Monday, June 13, 2011

A rare but important victory

As some AZ readers may know, I am a video producer by trade and for the past year I've had the good fortune of working with the Louisiana Environmental Action Network - LEAN documenting the health effects of the BP oil spill on clean-up workers and fisherman.  Right before the BP spill happened, I began researching an issue I was made aware of by LEAN about the amount of pollution the oil and gas industry is dumping into our Gulf's ecosystem on a daily basis.

The subject matter is about "produced water" which is a waste stream product created during the oil and gas drilling process.  My focus is mainly on the offshore rigs which dump over a billion barrels of produced water into the waters of the Gulf of Mexico every year.  It is estimated for every barrel of oil or gas produced, some 7 to 10 barrels of produced water are created.

Some of you may have seen "Gasland", the superb documentary about on-shore gas fields, fracking, and produced water discharges created by the drilling process.  Imagine the same thing, multiplied in orders of magnitude, being dumped directly into the Gulf every day.  That's what we're dealing with.

What's in it?  There are three basic classes of pollutants in the waste stream: benzene elements, heavy metals, and NORM (Normally Occurring Radioactive Material).  The benzene properties tend to stay on the ocean's surface and are burned off by sunlight but the heavy metals and NORM "fall out" over large areas around the rigs where they are consumed by benthic (bottom feeders) organisms and work their way back up through the food chain.   Eventually the toxins enter the human food chain through seafood consumption.

Mercury, thallium, lead, arsenic, are just some of the heavy metals in produced water but the real danger comes from NORM, radium-226 and radium-228.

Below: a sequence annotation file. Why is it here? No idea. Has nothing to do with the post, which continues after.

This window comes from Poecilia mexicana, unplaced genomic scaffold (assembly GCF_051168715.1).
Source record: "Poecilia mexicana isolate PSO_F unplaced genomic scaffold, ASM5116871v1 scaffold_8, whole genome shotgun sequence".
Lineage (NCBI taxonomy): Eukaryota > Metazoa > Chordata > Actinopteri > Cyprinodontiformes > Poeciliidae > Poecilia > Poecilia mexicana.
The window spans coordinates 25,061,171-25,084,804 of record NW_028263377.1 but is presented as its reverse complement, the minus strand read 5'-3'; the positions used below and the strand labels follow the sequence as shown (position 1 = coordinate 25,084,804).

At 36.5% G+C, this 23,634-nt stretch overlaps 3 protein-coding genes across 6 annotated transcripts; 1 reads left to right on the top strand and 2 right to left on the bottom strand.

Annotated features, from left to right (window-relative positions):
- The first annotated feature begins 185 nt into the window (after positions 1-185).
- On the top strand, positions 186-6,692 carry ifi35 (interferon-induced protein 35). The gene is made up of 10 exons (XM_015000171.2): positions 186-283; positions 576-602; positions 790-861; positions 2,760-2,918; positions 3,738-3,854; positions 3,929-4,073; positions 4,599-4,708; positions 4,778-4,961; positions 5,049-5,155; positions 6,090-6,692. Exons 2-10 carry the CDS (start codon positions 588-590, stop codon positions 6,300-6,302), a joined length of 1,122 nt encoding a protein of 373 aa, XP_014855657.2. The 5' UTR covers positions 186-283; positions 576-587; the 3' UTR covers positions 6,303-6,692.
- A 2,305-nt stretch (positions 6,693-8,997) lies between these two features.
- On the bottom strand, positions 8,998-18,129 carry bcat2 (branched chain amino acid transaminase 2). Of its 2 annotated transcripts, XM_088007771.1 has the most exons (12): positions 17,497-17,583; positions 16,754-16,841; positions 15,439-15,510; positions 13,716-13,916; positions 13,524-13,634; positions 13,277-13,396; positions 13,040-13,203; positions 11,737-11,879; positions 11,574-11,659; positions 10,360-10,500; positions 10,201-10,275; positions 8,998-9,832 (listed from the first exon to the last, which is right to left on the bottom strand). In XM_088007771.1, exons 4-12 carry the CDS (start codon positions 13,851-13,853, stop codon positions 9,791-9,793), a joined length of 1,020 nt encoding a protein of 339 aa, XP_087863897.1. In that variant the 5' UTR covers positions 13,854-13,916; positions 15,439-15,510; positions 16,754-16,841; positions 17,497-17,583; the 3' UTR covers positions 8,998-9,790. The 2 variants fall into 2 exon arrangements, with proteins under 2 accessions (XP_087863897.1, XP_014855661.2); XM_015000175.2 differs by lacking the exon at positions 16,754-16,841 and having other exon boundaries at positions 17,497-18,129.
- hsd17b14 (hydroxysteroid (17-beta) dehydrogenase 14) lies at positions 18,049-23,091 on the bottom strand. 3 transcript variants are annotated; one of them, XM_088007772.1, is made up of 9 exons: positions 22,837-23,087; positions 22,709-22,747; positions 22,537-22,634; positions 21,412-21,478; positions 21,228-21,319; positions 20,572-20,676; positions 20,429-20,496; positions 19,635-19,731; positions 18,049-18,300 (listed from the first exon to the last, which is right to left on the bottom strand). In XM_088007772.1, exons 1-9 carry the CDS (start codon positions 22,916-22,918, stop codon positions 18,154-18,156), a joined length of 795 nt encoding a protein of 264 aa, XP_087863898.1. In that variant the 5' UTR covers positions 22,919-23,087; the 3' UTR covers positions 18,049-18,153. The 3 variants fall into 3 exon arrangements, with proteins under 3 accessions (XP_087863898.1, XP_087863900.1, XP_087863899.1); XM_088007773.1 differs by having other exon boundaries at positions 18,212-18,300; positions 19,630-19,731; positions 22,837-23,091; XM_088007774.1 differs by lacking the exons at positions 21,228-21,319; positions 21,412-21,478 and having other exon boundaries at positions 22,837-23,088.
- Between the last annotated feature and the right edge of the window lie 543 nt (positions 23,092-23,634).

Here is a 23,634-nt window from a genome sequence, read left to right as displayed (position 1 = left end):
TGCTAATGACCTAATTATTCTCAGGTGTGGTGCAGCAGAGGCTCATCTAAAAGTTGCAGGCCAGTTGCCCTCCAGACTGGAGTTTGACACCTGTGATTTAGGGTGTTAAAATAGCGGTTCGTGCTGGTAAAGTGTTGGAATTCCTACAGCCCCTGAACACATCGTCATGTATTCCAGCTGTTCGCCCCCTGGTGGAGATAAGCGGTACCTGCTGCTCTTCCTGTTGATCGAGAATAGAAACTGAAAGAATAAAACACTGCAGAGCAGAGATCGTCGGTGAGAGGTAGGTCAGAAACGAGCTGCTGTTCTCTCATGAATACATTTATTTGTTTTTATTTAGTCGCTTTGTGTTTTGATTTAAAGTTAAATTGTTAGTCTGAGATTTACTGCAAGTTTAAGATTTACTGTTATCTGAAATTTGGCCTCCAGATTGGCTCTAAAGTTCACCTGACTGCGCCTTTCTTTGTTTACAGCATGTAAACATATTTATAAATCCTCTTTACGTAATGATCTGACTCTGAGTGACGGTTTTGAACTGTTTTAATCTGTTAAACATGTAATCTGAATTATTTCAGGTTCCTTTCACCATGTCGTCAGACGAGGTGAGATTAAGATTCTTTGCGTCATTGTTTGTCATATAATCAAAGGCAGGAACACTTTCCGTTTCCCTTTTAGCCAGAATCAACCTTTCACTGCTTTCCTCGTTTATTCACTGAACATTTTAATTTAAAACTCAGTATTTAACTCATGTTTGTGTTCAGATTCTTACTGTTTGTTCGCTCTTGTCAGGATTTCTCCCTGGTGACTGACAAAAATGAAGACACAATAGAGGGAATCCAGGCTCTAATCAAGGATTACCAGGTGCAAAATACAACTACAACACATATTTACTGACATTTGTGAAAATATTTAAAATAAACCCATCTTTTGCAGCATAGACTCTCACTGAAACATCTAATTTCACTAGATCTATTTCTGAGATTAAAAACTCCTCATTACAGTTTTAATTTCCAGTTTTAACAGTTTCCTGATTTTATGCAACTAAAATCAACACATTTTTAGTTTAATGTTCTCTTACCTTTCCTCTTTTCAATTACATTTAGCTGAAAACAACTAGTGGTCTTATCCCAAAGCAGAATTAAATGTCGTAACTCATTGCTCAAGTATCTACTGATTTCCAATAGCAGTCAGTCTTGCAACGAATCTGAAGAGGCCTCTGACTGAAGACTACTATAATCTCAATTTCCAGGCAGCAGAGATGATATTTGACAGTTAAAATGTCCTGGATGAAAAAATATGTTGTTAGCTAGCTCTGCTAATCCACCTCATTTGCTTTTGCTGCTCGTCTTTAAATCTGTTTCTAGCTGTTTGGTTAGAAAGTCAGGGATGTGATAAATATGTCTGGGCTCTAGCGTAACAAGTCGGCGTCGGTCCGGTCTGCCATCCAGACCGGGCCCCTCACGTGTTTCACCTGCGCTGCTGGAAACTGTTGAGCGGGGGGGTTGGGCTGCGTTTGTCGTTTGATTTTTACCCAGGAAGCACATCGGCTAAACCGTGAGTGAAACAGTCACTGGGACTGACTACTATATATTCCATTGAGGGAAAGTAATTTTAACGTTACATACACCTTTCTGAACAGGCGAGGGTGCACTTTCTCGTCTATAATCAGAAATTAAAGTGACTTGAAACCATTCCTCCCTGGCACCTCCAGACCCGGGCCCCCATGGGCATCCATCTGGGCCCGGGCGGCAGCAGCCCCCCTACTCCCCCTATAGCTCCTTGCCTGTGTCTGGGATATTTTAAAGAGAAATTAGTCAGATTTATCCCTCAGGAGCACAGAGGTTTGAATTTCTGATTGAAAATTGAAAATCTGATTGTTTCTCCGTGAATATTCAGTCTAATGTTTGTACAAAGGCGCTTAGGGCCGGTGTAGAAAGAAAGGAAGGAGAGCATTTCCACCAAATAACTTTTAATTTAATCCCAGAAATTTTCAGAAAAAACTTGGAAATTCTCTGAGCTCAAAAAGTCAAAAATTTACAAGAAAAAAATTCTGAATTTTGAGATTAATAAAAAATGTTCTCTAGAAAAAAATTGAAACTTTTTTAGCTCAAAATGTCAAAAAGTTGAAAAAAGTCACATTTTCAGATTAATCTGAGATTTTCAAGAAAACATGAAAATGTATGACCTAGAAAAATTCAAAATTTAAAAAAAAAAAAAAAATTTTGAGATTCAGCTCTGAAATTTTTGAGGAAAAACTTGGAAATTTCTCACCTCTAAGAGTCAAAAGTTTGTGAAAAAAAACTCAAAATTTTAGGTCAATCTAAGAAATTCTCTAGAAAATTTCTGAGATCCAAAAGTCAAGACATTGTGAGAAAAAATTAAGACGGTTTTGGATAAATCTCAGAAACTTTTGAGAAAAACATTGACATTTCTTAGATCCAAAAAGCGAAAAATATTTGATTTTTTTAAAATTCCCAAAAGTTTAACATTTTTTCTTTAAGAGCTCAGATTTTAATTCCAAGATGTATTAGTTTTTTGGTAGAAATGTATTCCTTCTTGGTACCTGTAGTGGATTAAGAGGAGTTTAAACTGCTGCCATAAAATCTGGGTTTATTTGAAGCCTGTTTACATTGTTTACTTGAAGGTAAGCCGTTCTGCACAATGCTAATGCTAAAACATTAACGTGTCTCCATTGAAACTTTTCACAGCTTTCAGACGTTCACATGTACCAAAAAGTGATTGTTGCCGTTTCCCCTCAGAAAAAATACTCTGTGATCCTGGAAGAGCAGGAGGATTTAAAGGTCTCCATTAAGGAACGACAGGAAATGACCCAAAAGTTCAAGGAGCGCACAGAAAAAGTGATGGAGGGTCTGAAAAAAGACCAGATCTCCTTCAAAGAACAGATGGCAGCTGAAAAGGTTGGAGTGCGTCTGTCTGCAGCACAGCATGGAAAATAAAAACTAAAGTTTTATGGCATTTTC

The sheer amount of NORM pumped into the Gulf from produced waters since off shore drilling began is mind boggling.  In fact, all we can do is estimate because the EPA or LDEQ (Louisiana Dept. of Environmental Quality) has not done a comprehensive study on the effects of produced waters in the Gulf of Mexico.

In 2003, the EPA was supposed to have conducted a comprehensive EIS (Environmental Impact Study) on the effects of the produced water discharge in the Gulf of Mexico but the EIS was never executed (under W. Bush admin.) and the permitting process was turned over to the LDEQ.  The LDEQ then eased the restrictions on rig owners allowing them to actually increase the amount of produced water they were discharging into the waters of the Gulf of Mexico.

LEAN filed suit against the LDEQ to force a change in the permitting process and study the immediate and cumulative effects the waste stream has had on the Gulf ecosystem.  Last friday, the Louisiana State Court of Appeals upheld LEAN's position in a court ruling....a huge victory for LEAN and the Gulf Coast environment.

Last September, I interviewed two NORM/produced water experts on the subject, Marvin Resnikoff and Stanley Waligora.  The interview is a preliminary interview for the full length documentary, but this interview (about 40 minutes long) gives you a good background on the subject and just how serious the matter is.

Please pay attention to what the scientists state in the interview, "The BP oil spill can be cleaned up"

However, a half century of radioactive waste discharge in the Gulf is going to be with us for thousands of years.  

If you can handle my ugly mug, and this ugly story, it's worth watching to understand how big this problem really is:


Interview with Stanley Waligora, Jr. and Marvin Resnikoff on Produced Water in the Gulf of Mexico from Jason Berry on Vimeo.

2 comments:

Anonymous said...

Mr. Berry, has there been any follow-up to this story? I know both Stan and Marvin professionally and both are quite competent.

Dambala - Jason Brad Berry said...

No, I tried to get funding to make a documentary about the subject but there just wasn't any interest. I would still love to tell the story because I think it's the biggest untold story of the Gulf but I can't invest that much time unless I can find the cash to justify it.